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India considers spectrum allocation overhaul as treasury calls for new auctions

India’s Department of Telecoms could introduce new legislation relaxing the pricing structures for the country’s operators, according to Telecoms Minister Kapil Sibal. Speaking in an interview, the minister noted that while telecom services could not become prohibitively expensive for the country’s poorest inhabitants, at the same time operators should not have to sacrifice profit.

"Ultimately, technology is meant to serve a public purpose, so that objective cannot be lost… There was a time when the price of a telephone call was 90 rupees; now it’s 50-60 paise," he said. "At the same time, the operator must get a return on his investment that is attractive, and the industry must prosper.”

Although nothing is yet confirmed, Sibal noted that changes in legislation would be focused on encouraging consolidation in the sector. Mergers in particular are often made difficult by various legal constraints, resulting in many Indian markets hosting over ten competing players - Sibal has suggested that each market should have only around six.

He also confirmed that certain restricted spectrum frequencies will also be freed up, as well as stating that new legislation would facilitate spectrum-sharing and outsourcing agreements. On the subject of spectrum, Sibal stated that prices would be regulated by a “market-based” mechanism in an attempt to renew faith in the country’s spectrum licensing processes following the 2008 2G spectrum pricing scandal.

Under the new system, large-scale bidding processes akin to last year’s 3G auctions would likely become a thing of the past, with Sibal saying “the big companies who have deep pockets only want an auction because they can snuff out everybody else.”

Without making any specific confirmations, Sibal discussed potential changes such as the possibility of charging the biggest operators higher rates – or a standalone payment – for their spectrum, saying “this much is clear – it’s not going to be free anymore.” He also suggested that technology-neutral licences could be beneficial for subscribers: “We must move toward a technology neutral regime, in which the licensee is entitled to use any technology he wants. The licensee should be able to tailor-make his business to the needs of the consumer.”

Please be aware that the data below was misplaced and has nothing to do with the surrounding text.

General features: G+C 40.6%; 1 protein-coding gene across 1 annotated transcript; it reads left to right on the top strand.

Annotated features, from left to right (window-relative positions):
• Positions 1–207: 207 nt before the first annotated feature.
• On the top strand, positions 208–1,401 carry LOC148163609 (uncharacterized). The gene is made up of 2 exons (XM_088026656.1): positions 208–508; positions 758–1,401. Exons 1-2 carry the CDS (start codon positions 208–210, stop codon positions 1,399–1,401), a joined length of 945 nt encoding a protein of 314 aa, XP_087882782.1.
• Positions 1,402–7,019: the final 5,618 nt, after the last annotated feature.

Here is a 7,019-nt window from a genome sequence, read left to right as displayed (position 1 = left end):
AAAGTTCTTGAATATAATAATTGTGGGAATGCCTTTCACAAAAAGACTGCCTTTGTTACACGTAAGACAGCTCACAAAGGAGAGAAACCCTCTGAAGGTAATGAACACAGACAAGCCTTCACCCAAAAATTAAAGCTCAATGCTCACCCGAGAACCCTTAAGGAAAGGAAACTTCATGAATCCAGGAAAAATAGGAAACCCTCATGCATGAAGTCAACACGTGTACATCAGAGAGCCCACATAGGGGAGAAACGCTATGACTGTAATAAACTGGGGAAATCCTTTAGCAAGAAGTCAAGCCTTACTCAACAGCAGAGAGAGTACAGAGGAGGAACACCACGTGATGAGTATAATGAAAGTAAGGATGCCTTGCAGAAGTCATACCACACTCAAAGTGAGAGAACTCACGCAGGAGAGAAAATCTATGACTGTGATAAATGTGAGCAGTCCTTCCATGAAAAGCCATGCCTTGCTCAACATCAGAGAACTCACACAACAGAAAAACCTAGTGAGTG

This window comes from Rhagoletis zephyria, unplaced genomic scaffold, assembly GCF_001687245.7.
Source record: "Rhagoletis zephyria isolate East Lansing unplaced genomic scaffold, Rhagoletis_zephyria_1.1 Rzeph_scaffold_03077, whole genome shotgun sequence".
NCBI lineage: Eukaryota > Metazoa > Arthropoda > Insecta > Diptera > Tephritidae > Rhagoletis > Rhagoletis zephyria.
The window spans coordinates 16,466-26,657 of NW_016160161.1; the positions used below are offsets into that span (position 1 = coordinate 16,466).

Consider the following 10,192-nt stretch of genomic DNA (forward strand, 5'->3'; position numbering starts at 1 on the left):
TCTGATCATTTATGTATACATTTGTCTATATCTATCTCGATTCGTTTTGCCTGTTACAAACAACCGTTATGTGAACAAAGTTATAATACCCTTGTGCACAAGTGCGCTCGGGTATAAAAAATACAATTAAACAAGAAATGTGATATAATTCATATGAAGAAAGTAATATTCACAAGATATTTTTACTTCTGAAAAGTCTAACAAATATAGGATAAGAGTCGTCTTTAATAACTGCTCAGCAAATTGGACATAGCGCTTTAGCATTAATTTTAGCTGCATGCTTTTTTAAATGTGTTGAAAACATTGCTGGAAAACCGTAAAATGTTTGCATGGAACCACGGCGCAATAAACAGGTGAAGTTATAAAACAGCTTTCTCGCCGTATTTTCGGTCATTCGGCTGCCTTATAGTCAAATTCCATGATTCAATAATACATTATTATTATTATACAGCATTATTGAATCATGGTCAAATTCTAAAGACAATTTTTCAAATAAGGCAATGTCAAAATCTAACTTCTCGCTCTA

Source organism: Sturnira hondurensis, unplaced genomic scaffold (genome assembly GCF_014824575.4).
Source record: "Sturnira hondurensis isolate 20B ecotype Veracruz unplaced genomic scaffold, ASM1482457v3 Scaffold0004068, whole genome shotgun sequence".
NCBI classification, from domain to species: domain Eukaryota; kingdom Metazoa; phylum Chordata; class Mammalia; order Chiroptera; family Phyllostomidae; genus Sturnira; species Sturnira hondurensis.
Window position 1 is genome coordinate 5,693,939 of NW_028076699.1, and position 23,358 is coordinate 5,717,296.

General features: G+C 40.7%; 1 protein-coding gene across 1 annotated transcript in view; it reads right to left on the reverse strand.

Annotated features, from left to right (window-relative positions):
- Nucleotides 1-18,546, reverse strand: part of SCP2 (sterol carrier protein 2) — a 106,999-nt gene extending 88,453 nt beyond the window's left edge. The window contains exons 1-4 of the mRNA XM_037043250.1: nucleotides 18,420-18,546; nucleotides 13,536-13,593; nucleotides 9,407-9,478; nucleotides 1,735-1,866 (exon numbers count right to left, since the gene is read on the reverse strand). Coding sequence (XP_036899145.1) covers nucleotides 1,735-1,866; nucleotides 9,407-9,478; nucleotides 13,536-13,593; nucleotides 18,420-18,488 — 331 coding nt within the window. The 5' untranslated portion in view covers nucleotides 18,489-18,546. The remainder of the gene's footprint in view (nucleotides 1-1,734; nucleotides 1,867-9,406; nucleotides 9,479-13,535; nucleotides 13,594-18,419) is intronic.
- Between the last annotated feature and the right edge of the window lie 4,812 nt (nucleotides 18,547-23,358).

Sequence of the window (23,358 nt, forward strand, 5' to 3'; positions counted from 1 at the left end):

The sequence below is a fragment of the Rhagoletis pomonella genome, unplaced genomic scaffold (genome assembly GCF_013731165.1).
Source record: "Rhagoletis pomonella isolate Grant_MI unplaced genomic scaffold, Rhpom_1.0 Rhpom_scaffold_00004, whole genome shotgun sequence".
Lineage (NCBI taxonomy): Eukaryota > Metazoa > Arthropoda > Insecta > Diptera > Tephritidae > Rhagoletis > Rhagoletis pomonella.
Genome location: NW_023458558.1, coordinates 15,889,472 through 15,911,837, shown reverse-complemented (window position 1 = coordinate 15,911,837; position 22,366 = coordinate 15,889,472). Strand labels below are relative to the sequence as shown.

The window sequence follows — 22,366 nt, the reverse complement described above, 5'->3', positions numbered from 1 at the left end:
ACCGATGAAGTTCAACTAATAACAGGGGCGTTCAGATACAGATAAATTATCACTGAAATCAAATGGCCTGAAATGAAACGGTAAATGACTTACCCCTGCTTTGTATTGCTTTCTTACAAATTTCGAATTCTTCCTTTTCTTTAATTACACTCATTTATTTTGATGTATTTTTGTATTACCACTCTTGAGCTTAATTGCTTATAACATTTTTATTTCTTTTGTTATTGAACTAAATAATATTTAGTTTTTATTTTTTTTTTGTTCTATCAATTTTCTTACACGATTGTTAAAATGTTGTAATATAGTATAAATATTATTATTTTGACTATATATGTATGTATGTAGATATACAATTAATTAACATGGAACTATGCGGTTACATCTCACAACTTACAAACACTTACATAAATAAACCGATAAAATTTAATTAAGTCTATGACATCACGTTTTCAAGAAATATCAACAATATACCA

While a target date for the introduction of such reforms was not mooted, it may be sooner rather than later as the Indian treasury has called for the Department of Telecoms to sell the remaining 3G spectrum by the end of this fiscal year. There is a reported 20MHz of available 3G spectrum that could fetch a significant sum – which would, the Finance Ministry claims, avert a potential cash shortage within the government.

The fees collected from 2010’s 3G and BWA spectrum auctions were far greater than anticipated – over US$20 billion – and this has prompted the Finance Secretary Sushma Nath to implore that the DoT "explore and identify, expeditiously, surplus spectrum, which can be put to auction in 2011-12."

The yield that the treasury is anticipating from the telecoms sector is a sizeable INR30,000 crore (US$6.6 billion); the Finance Ministry expects to draw only around half of this sum from operator fees,  so it is evidently hoping that spectrum auctions will make up the 15,000 crore shortfall.

The government is reportedly also investigating another source of potential revenue – 700MHz spectrum, which can be used to deploy LTE networks. "We would be looking at all routes to raise revenues... auction of spectrum could be one such source," said a Ministry spokesman.

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